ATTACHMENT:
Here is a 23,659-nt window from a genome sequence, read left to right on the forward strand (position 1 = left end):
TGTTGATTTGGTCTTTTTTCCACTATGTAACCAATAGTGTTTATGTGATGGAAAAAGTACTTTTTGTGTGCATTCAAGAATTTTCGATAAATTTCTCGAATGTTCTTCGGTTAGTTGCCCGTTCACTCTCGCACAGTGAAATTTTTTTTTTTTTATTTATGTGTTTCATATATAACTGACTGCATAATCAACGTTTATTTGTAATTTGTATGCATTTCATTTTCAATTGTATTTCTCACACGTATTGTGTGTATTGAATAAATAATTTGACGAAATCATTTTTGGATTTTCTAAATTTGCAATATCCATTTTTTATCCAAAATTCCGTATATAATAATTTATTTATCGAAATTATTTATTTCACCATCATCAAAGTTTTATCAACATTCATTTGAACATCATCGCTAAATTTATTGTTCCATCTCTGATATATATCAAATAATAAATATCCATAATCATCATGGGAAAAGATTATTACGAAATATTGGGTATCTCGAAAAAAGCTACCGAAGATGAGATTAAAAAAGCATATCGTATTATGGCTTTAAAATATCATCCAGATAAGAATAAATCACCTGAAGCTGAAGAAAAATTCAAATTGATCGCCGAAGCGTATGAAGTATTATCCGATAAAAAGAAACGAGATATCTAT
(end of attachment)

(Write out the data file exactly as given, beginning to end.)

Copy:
Here is a 23,659-nt window from a genome sequence, read left to right on the forward strand (position 1 = left end):
TGTTGATTTGGTCTTTTTTCCACTATGTAACCAATAGTGTTTATGTGATGGAAAAAGTACTTTTTGTGTGCATTCAAGAATTTTCGATAAATTTCTCGAATGTTCTTCGGTTAGTTGCCCGTTCACTCTCGCACAGTGAAATTTTTTTTTTTTTATTTATGTGTTTCATATATAACTGACTGCATAATCAACGTTTATTTGTAATTTGTATGCATTTCATTTTCAATTGTATTTCTCACACGTATTGTGTGTATTGAATAAATAATTTGACGAAATCATTTTTGGATTTTCTAAATTTGCAATATCCATTTTTTATCCAAAATTCCGTATATAATAATTTATTTATCGAAATTATTTATTTCACCATCATCAAAGTTTTATCAACATTCATTTGAACATCATCGCTAAATTTATTGTTCCATCTCTGATATATATCAAATAATAAATATCCATAATCATCATGGGAAAAGATTATTACGAAATATTGGGTATCTCGAAAAAAGCTACCGAAGATGAGATTAAAAAAGCATATCGTATTATGGCTTTAAAATATCATCCAGATAAGAATAAATCACCTGAAGCTGAAGAAAAATTCAAATTGATCGCCGAAGCGTATGAAGTATTATCCGATAAAAAGAAACGAGATATCTAT